Added Koehn, "While we wait for cures for inflammatory arthritis, a combination of medications called disease modifying anti-rheumatic drugs (DMARDs) and biologic response modifiers, is the gold standard in treatment for moderate to severe inflammatory arthritis. Unfortunately, provincial drug formulary reimbursement access to biologic response modifiers is unequal across the country, which means some Canadians living with these severe forms of arthritis have fewer treatment options, or have to 'jump through more hoops' to qualify for financial assistance to treat their disease, compared with other citizens with cancer, diabetes and HIV."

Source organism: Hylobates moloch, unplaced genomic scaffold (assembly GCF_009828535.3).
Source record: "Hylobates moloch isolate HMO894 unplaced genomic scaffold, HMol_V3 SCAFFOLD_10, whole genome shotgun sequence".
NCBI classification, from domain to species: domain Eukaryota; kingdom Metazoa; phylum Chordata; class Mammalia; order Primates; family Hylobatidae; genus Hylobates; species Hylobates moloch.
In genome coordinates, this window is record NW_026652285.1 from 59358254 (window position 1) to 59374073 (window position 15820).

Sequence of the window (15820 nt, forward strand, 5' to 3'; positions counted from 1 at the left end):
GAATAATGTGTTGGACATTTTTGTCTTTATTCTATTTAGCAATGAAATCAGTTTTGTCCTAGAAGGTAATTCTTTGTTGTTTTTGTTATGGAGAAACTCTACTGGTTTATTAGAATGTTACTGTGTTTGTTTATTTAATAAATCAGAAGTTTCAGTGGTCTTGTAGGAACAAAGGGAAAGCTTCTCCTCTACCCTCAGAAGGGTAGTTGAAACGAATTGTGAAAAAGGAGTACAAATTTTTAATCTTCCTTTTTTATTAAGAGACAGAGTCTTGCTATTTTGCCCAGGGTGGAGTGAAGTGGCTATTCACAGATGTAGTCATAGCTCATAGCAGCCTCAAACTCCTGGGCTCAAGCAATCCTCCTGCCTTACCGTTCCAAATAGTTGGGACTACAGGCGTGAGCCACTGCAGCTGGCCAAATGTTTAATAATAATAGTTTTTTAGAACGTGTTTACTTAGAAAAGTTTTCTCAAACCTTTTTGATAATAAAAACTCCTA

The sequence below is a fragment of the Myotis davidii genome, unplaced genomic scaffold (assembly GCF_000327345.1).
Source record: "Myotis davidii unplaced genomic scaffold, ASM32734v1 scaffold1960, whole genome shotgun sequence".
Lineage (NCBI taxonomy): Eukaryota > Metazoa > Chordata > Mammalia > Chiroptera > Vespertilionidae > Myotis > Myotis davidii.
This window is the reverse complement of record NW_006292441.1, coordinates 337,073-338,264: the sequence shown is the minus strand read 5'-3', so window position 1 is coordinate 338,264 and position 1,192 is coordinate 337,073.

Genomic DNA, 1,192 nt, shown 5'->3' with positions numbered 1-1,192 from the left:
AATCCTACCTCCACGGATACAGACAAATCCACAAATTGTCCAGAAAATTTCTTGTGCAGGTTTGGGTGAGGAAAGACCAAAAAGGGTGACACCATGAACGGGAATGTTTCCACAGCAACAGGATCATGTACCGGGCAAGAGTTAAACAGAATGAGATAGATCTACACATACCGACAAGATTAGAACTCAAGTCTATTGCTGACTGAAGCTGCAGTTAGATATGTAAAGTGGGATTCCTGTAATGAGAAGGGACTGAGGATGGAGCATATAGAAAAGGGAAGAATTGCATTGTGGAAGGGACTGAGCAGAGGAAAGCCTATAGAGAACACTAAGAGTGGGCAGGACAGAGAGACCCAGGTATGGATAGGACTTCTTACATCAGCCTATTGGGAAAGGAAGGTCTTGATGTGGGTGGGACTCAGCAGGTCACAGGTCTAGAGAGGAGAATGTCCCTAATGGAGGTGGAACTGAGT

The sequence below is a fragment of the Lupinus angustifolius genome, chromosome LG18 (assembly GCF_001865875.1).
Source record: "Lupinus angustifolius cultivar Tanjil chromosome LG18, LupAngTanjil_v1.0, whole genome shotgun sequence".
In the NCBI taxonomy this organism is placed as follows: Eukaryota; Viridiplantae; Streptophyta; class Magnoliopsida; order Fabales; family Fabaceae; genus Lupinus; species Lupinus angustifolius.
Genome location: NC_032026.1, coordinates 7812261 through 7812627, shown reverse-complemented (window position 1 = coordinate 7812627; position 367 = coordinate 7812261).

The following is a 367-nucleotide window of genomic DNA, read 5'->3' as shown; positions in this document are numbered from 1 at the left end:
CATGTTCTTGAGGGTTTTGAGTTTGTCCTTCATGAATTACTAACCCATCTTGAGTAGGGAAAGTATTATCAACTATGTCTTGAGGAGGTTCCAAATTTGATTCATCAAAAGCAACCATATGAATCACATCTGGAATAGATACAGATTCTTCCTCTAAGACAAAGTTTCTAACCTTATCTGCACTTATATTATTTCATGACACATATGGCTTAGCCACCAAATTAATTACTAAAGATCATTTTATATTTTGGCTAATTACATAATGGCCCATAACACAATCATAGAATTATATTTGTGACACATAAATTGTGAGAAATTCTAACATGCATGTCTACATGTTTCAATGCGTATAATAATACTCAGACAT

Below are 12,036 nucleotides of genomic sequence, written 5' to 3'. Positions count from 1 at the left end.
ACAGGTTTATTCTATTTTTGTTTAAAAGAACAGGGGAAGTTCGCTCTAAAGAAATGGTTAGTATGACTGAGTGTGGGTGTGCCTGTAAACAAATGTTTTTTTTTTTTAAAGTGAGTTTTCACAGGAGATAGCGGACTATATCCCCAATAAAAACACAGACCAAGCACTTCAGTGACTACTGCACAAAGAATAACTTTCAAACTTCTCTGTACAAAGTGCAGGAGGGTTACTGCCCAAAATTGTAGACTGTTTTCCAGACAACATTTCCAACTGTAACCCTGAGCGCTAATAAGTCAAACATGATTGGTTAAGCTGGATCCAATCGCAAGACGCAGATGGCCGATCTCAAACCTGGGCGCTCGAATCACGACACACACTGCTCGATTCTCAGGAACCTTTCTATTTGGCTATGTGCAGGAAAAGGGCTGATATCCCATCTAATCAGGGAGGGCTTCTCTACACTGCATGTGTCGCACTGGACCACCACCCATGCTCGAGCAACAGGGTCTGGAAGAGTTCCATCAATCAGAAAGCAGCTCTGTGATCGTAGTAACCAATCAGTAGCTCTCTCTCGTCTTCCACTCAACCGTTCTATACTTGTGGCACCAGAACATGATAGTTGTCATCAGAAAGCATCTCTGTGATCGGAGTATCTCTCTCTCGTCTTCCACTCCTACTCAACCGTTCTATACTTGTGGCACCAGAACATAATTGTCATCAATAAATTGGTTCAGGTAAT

Arthritis Consumer Expert's annual JointHealth™ Report Card is the country's only independent patient organization evaluation of public reimbursement access to arthritis medications. The 2011 Report Card raises the question on behalf of all Canadians struggling to live with inflammatory arthritis, "Why is there unequal or unfair access to the medications being prescribed by medical specialists?"